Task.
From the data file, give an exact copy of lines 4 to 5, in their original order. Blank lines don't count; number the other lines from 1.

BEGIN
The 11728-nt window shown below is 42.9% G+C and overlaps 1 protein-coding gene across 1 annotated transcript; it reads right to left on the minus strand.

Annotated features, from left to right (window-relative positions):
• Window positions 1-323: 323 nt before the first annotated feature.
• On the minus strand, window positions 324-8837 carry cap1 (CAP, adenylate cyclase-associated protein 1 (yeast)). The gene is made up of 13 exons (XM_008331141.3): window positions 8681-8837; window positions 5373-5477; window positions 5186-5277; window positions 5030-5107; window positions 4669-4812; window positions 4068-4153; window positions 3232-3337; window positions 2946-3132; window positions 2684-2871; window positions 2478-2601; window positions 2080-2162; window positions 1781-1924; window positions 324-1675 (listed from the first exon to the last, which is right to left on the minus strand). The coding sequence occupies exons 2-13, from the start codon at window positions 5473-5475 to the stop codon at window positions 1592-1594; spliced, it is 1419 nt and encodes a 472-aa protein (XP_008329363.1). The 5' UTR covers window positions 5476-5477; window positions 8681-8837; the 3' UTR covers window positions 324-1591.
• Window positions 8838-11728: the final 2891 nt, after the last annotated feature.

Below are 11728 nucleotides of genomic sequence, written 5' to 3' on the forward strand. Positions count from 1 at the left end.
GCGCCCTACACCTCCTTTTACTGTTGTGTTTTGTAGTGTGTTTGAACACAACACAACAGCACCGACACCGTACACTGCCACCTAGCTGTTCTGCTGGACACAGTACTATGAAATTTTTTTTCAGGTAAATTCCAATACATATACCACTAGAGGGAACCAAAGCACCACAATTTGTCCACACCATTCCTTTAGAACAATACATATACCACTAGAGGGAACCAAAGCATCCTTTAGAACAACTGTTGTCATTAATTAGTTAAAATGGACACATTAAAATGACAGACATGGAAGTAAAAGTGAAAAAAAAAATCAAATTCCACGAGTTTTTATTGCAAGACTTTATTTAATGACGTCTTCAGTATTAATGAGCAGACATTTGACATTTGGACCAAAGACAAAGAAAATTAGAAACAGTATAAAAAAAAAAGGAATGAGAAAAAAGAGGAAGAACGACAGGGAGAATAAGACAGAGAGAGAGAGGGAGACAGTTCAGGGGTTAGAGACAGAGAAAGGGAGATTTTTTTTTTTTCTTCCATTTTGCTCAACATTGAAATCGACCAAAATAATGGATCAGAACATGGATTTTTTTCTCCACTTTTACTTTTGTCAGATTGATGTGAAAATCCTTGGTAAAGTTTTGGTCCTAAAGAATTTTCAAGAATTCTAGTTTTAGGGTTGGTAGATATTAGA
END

• On the minus strand, window positions 324-8837 carry cap1 (CAP, adenylate cyclase-associated protein 1 (yeast)). The gene is made up of 13 exons (XM_008331141.3): window positions 8681-8837; window positions 5373-5477; window positions 5186-5277; window positions 5030-5107; window positions 4669-4812; window positions 4068-4153; window positions 3232-3337; window positions 2946-3132; window positions 2684-2871; window positions 2478-2601; window positions 2080-2162; window positions 1781-1924; window positions 324-1675 (listed from the first exon to the last, which is right to left on the minus strand). The coding sequence occupies exons 2-13, from the start codon at window positions 5473-5475 to the stop codon at window positions 1592-1594; spliced, it is 1419 nt and encodes a 472-aa protein (XP_008329363.1). The 5' UTR covers window positions 5476-5477; window positions 8681-8837; the 3' UTR covers window positions 324-1591.
• Window positions 8838-11728: the final 2891 nt, after the last annotated feature.